What protection does a buy-to -let investor have if he or she buys a property on the strength of a valuation only to find that it is actually worth less than the valuer’s figure, both in terms of its freehold value and likely market rent?
This was the question behind a recent court case. The property purchaser needed a mortgage of £283,000 on a purchase price of £353,000. The mortgage lenders instructed a valuer to produce a report on the value of the property and the rent it might be expected to achieve. The valuer’s opinion was that the purchase price was reasonable and that the achievable rent was £2,000 a month.
The purchaser went ahead with the deal but only managed to obtain £1,100 a month in rent which left him with a shortfall against the mortgage payments of £1,440. Eventually the property was sold for £250,000. The prospect of rental income not covering your mortgage payments is a fear that may be shared by some of our landlord insurance clients.
It is important to note that in this case the valuer had not been instructed by the purchaser but by the lender. The question was, does a valuer owe a duty of care to a purchaser in this situation or is his duty owed only to the institution that instructed him? The Court held that in this instance the purchaser was an amateur investor who had relied on the valuation and so found in favour of the purchaser against the valuer. This was overturned on appeal when the Court of Appeal held that the duty of care did not automatically apply to buy-to-let purchasers rather than owner-occupiers. The Court expressed the view that buy-to-let investors were likely to be more commercially minded than people buying for their own occupation.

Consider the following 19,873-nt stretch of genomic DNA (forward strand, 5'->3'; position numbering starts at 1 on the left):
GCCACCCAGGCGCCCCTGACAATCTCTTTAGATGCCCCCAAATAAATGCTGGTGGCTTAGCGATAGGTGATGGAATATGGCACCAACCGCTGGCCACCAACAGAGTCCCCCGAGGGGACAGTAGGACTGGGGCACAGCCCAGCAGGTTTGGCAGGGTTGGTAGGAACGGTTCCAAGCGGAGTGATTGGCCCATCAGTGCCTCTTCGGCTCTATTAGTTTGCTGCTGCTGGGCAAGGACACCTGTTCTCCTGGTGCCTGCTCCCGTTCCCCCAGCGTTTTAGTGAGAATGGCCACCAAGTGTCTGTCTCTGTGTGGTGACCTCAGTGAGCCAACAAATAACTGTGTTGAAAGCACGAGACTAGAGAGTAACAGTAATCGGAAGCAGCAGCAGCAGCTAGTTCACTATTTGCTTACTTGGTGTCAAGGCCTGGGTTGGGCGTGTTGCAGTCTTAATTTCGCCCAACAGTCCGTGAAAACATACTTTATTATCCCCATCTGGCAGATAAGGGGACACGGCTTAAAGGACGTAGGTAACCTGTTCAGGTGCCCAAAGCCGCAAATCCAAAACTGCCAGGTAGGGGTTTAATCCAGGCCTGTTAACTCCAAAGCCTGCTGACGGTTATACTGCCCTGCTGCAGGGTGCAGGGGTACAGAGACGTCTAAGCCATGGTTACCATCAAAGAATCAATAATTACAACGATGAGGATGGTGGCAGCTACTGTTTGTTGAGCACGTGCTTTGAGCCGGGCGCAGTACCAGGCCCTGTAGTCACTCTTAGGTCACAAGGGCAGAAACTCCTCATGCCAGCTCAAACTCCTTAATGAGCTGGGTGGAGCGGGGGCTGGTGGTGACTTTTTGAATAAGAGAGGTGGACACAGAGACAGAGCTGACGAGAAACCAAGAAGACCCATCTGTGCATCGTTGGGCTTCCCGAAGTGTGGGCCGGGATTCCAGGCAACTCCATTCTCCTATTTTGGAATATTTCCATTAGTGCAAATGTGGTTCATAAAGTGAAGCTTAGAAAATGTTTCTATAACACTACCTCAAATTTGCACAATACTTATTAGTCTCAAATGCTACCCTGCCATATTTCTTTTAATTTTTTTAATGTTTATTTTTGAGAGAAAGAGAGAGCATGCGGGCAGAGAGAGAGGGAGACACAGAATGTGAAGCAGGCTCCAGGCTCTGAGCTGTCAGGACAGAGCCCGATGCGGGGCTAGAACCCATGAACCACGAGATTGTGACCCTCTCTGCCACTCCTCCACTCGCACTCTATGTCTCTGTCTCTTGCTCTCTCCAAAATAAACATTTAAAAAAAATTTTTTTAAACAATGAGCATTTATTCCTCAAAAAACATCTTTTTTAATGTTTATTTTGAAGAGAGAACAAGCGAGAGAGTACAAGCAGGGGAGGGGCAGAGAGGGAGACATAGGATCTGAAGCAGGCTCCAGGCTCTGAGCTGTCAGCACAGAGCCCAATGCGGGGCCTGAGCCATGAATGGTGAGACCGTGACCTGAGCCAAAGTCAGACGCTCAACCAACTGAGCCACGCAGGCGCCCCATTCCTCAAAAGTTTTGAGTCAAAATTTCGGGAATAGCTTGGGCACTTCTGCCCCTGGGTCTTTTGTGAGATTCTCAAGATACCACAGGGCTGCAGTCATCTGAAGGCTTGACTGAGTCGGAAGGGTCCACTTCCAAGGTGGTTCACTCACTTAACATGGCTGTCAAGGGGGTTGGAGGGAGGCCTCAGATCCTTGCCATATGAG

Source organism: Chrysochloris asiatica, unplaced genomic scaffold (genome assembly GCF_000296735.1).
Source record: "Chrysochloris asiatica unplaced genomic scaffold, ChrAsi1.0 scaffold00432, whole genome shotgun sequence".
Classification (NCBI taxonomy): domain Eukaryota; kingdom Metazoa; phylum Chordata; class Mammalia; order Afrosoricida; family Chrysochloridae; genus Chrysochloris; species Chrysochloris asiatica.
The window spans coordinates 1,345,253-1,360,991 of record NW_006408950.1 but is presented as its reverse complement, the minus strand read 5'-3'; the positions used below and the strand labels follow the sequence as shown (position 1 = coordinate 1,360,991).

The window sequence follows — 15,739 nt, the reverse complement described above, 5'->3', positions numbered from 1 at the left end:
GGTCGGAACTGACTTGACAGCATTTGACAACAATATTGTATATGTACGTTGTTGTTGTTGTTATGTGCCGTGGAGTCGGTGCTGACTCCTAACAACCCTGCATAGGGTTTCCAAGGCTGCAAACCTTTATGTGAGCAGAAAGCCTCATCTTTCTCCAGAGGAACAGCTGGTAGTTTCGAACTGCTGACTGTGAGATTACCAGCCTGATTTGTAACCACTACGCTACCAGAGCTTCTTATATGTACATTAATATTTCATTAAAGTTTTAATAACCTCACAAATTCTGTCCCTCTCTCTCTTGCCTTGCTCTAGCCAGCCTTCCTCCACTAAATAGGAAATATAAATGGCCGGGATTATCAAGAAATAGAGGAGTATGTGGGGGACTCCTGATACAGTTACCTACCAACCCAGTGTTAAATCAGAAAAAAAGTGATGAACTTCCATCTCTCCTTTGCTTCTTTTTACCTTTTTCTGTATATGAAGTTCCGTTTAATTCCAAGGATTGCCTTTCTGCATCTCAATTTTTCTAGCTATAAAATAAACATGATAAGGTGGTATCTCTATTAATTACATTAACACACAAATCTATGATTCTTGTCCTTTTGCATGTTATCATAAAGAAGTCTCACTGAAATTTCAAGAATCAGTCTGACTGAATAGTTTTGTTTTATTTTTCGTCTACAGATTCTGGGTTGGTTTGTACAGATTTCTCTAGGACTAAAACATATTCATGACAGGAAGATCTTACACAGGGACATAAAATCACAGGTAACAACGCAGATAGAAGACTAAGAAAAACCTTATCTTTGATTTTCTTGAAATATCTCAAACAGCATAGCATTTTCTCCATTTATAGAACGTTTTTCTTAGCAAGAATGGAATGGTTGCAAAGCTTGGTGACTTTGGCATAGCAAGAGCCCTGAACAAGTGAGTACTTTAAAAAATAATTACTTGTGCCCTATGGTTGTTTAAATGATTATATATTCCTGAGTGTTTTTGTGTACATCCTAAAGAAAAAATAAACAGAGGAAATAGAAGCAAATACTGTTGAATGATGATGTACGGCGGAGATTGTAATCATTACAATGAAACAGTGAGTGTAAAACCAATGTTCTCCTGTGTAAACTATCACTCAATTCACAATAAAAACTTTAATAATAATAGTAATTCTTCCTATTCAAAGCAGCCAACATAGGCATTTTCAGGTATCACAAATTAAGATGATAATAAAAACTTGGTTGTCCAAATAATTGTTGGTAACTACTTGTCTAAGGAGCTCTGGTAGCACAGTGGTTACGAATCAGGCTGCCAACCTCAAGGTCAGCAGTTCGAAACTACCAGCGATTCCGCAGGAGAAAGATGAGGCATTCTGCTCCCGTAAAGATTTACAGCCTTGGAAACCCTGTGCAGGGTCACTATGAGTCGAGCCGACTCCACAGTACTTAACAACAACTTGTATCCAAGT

An appeal had been lodged to the Supreme Court but this has been withdrawn so the Court of Appeal judgment stands. Many valuers will be relieved and many landlords will be hoping they have paid the right price for their investments. If you are buying a property and are worried about the value it would make sense to have your own valuation carried out as well as a full survey.
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